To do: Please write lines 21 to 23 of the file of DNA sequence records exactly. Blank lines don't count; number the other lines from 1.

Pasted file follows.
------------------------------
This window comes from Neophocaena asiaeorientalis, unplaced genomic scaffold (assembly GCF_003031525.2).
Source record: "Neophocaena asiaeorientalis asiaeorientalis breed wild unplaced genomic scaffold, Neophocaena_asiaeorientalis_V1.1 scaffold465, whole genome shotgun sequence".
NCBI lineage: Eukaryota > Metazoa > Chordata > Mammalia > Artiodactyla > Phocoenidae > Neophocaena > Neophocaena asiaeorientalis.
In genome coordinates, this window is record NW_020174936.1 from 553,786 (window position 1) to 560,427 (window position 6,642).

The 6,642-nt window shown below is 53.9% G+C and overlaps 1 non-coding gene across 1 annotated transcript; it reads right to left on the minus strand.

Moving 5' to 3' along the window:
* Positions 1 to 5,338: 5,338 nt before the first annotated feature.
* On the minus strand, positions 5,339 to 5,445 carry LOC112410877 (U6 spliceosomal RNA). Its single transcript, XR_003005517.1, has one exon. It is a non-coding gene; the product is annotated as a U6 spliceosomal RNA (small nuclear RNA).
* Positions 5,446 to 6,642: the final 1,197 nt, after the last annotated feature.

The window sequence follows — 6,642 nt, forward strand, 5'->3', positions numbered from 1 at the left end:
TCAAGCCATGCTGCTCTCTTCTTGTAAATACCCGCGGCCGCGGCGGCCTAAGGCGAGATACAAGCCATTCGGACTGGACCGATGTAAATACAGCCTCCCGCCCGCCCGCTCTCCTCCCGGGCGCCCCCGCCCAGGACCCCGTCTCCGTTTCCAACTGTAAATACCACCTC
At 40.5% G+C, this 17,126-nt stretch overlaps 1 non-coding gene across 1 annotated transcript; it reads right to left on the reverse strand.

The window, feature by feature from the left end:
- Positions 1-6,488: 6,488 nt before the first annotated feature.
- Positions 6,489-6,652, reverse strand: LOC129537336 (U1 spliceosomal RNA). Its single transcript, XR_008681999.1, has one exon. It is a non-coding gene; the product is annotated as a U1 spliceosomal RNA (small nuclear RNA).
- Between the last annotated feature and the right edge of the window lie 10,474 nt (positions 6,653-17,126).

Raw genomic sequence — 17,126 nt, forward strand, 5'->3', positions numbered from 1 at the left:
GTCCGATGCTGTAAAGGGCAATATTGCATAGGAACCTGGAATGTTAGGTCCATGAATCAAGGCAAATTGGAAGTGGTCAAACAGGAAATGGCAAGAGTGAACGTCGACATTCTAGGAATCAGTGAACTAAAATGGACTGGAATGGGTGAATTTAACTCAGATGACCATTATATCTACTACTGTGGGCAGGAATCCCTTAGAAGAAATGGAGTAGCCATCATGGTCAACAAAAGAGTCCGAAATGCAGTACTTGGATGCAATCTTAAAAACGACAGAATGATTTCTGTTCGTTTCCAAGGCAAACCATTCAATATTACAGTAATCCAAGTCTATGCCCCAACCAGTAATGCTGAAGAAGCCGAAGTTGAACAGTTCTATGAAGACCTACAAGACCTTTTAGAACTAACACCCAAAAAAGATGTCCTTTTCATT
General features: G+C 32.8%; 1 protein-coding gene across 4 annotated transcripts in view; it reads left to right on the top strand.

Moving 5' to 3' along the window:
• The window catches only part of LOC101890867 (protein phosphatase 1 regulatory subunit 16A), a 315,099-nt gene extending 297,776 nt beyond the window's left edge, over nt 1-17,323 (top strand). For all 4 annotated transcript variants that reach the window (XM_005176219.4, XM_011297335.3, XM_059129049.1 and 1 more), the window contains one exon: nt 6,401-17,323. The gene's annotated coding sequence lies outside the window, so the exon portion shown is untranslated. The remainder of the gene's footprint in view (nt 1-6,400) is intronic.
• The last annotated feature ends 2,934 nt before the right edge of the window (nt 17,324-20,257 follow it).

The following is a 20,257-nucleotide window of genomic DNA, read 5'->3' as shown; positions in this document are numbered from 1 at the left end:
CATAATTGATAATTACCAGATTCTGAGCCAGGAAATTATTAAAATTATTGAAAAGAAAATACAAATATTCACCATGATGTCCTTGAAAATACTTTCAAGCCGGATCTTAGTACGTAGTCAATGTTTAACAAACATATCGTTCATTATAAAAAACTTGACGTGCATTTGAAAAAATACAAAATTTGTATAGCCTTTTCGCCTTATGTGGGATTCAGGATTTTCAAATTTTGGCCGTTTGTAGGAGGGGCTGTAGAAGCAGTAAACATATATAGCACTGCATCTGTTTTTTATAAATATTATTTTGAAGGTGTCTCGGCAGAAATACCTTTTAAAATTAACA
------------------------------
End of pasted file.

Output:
• The window catches only part of LOC101890867 (protein phosphatase 1 regulatory subunit 16A), a 315,099-nt gene extending 297,776 nt beyond the window's left edge, over nt 1-17,323 (top strand). For all 4 annotated transcript variants that reach the window (XM_005176219.4, XM_011297335.3, XM_059129049.1 and 1 more), the window contains one exon: nt 6,401-17,323. The gene's annotated coding sequence lies outside the window, so the exon portion shown is untranslated. The remainder of the gene's footprint in view (nt 1-6,400) is intronic.
• The last annotated feature ends 2,934 nt before the right edge of the window (nt 17,324-20,257 follow it).

The following is a 20,257-nucleotide window of genomic DNA, read 5'->3' as shown; positions in this document are numbered from 1 at the left end: